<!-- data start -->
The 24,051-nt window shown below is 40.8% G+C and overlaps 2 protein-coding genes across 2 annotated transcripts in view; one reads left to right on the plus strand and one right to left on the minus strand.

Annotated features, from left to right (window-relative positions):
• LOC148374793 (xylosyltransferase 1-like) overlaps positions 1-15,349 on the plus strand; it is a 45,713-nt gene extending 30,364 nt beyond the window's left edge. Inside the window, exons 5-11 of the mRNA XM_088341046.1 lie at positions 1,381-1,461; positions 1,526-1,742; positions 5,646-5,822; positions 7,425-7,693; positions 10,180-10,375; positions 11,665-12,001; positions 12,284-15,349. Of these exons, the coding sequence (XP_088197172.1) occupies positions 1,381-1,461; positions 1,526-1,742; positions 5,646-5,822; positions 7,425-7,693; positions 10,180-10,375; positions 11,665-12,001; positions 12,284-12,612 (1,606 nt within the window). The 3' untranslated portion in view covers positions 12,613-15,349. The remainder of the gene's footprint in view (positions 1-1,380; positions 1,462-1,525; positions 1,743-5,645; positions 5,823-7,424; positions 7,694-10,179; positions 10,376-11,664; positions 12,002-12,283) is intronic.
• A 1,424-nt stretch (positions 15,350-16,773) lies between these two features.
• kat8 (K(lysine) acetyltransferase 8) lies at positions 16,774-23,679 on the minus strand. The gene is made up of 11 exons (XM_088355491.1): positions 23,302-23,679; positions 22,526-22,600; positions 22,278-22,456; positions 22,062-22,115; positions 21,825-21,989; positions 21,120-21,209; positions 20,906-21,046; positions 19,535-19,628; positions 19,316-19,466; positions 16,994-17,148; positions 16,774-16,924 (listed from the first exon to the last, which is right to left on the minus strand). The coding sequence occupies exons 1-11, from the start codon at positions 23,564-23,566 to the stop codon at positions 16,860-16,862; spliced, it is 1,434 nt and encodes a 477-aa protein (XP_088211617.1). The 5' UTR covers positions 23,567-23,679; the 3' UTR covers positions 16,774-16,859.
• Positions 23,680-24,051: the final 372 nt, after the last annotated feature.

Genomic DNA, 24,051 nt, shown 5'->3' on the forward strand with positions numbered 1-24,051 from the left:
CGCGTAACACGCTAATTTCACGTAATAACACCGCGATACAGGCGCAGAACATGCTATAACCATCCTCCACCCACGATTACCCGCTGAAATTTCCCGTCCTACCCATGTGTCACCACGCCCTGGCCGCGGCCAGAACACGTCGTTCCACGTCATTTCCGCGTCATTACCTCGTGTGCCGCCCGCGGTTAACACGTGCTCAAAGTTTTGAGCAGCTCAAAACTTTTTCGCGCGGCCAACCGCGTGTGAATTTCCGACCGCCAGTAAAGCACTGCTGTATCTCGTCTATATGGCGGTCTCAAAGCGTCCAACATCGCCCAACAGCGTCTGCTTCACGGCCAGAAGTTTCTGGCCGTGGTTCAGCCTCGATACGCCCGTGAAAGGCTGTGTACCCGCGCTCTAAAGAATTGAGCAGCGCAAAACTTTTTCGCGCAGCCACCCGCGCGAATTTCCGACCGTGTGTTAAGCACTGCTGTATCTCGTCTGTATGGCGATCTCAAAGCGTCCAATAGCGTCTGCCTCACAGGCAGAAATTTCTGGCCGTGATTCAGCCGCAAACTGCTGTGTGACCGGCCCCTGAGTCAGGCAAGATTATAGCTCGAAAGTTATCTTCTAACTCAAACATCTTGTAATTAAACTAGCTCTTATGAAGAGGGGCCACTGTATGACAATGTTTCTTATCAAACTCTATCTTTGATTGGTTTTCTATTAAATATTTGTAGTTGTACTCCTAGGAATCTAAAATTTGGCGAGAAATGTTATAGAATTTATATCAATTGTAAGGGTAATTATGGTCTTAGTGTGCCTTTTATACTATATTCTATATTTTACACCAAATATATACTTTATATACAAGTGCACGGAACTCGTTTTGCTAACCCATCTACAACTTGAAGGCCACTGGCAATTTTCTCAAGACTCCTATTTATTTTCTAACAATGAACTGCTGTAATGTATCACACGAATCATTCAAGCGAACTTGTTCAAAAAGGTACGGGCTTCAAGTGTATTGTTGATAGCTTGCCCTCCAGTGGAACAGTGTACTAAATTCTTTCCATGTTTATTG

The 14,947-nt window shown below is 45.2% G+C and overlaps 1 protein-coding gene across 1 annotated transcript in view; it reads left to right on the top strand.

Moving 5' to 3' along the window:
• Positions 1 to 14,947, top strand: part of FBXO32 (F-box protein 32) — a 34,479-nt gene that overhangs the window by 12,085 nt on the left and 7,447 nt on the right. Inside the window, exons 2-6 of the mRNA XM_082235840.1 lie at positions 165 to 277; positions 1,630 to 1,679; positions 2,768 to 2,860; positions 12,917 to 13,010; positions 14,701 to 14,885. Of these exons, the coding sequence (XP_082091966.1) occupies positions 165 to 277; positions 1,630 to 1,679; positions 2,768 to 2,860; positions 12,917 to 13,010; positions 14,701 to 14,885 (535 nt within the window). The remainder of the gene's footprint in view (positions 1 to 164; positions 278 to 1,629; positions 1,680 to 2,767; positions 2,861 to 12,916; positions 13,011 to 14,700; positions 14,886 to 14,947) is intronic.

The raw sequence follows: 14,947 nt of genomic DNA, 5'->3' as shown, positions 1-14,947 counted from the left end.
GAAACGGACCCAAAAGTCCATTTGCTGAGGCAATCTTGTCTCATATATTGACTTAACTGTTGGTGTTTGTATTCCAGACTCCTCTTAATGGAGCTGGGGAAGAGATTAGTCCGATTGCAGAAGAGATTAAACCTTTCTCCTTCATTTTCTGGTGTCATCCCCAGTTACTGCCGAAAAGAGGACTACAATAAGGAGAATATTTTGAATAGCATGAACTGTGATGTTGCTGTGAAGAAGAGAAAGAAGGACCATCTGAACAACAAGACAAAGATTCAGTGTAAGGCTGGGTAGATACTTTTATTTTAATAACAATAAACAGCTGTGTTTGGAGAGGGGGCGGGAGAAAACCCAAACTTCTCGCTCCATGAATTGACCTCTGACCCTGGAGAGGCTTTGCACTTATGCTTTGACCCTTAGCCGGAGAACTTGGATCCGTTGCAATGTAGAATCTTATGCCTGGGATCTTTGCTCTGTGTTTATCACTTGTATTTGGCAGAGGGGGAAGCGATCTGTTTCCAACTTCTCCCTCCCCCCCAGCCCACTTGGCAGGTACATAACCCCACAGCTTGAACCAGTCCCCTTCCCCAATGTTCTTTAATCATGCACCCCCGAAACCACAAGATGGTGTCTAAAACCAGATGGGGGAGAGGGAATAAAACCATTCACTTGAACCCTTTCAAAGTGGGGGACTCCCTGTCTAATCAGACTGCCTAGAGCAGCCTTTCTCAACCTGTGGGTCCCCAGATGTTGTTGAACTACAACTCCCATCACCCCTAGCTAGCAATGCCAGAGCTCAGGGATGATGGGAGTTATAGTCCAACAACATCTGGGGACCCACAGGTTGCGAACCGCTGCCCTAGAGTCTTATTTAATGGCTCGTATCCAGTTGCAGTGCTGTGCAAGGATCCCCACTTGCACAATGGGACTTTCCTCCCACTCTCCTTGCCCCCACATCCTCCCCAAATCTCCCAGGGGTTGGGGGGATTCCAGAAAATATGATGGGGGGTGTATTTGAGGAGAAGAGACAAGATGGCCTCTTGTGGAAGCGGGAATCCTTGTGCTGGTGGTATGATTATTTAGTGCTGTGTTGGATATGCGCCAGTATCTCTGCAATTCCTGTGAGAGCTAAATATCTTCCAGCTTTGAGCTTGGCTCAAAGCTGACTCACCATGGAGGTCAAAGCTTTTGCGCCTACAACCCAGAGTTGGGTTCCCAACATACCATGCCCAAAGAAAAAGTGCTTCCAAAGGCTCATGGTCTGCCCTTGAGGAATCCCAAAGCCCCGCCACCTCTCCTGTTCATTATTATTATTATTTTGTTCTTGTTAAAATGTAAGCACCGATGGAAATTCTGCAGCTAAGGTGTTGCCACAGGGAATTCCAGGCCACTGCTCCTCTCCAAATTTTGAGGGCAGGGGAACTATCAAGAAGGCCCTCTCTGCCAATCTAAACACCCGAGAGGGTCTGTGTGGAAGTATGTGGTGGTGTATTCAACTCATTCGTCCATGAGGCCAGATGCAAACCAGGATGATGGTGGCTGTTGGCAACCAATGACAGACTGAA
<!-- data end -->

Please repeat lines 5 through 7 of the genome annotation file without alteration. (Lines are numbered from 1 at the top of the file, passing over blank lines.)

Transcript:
• kat8 (K(lysine) acetyltransferase 8) lies at positions 16,774-23,679 on the minus strand. The gene is made up of 11 exons (XM_088355491.1): positions 23,302-23,679; positions 22,526-22,600; positions 22,278-22,456; positions 22,062-22,115; positions 21,825-21,989; positions 21,120-21,209; positions 20,906-21,046; positions 19,535-19,628; positions 19,316-19,466; positions 16,994-17,148; positions 16,774-16,924 (listed from the first exon to the last, which is right to left on the minus strand). The coding sequence occupies exons 1-11, from the start codon at positions 23,564-23,566 to the stop codon at positions 16,860-16,862; spliced, it is 1,434 nt and encodes a 477-aa protein (XP_088211617.1). The 5' UTR covers positions 23,567-23,679; the 3' UTR covers positions 16,774-16,859.
• Positions 23,680-24,051: the final 372 nt, after the last annotated feature.

Genomic DNA, 24,051 nt, shown 5'->3' on the forward strand with positions numbered 1-24,051 from the left: